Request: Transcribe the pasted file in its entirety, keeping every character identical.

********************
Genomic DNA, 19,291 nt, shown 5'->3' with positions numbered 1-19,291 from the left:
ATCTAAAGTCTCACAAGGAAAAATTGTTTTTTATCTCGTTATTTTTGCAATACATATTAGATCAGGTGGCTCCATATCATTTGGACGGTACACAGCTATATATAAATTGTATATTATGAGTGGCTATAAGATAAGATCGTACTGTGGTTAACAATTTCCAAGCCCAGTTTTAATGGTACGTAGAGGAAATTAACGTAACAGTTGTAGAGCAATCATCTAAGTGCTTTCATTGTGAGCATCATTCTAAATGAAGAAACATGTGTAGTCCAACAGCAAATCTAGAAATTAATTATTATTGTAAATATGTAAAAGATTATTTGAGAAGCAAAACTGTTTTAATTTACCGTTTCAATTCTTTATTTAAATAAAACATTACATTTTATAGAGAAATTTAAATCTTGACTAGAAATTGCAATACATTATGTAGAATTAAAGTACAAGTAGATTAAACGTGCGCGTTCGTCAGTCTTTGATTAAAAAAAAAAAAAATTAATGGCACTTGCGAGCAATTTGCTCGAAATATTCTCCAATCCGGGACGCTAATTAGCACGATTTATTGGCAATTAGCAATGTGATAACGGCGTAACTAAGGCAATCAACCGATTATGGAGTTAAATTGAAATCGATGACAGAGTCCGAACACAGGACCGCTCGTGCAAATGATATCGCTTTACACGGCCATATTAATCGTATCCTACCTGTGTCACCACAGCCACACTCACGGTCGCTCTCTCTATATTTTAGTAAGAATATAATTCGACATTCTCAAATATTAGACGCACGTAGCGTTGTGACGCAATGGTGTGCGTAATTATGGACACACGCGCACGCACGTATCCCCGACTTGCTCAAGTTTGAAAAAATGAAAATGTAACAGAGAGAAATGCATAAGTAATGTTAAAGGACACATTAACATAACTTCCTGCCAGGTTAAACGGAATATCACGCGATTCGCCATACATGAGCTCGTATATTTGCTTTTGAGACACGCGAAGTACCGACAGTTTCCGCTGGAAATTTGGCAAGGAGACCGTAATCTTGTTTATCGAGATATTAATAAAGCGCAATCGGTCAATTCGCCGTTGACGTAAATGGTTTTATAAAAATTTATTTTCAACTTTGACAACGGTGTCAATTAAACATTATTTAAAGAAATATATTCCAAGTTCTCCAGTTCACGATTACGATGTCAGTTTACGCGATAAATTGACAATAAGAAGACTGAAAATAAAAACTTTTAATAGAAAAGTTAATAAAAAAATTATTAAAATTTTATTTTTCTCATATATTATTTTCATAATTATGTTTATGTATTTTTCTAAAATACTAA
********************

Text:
Genomic DNA, 19,291 nt, shown 5'->3' with positions numbered 1-19,291 from the left:
ATCTAAAGTCTCACAAGGAAAAATTGTTTTTTATCTCGTTATTTTTGCAATACATATTAGATCAGGTGGCTCCATATCATTTGGACGGTACACAGCTATATATAAATTGTATATTATGAGTGGCTATAAGATAAGATCGTACTGTGGTTAACAATTTCCAAGCCCAGTTTTAATGGTACGTAGAGGAAATTAACGTAACAGTTGTAGAGCAATCATCTAAGTGCTTTCATTGTGAGCATCATTCTAAATGAAGAAACATGTGTAGTCCAACAGCAAATCTAGAAATTAATTATTATTGTAAATATGTAAAAGATTATTTGAGAAGCAAAACTGTTTTAATTTACCGTTTCAATTCTTTATTTAAATAAAACATTACATTTTATAGAGAAATTTAAATCTTGACTAGAAATTGCAATACATTATGTAGAATTAAAGTACAAGTAGATTAAACGTGCGCGTTCGTCAGTCTTTGATTAAAAAAAAAAAAAATTAATGGCACTTGCGAGCAATTTGCTCGAAATATTCTCCAATCCGGGACGCTAATTAGCACGATTTATTGGCAATTAGCAATGTGATAACGGCGTAACTAAGGCAATCAACCGATTATGGAGTTAAATTGAAATCGATGACAGAGTCCGAACACAGGACCGCTCGTGCAAATGATATCGCTTTACACGGCCATATTAATCGTATCCTACCTGTGTCACCACAGCCACACTCACGGTCGCTCTCTCTATATTTTAGTAAGAATATAATTCGACATTCTCAAATATTAGACGCACGTAGCGTTGTGACGCAATGGTGTGCGTAATTATGGACACACGCGCACGCACGTATCCCCGACTTGCTCAAGTTTGAAAAAATGAAAATGTAACAGAGAGAAATGCATAAGTAATGTTAAAGGACACATTAACATAACTTCCTGCCAGGTTAAACGGAATATCACGCGATTCGCCATACATGAGCTCGTATATTTGCTTTTGAGACACGCGAAGTACCGACAGTTTCCGCTGGAAATTTGGCAAGGAGACCGTAATCTTGTTTATCGAGATATTAATAAAGCGCAATCGGTCAATTCGCCGTTGACGTAAATGGTTTTATAAAAATTTATTTTCAACTTTGACAACGGTGTCAATTAAACATTATTTAAAGAAATATATTCCAAGTTCTCCAGTTCACGATTACGATGTCAGTTTACGCGATAAATTGACAATAAGAAGACTGAAAATAAAAACTTTTAATAGAAAAGTTAATAAAAAAATTATTAAAATTTTATTTTTCTCATATATTATTTTCATAATTATGTTTATGTATTTTTCTAAAATACTAA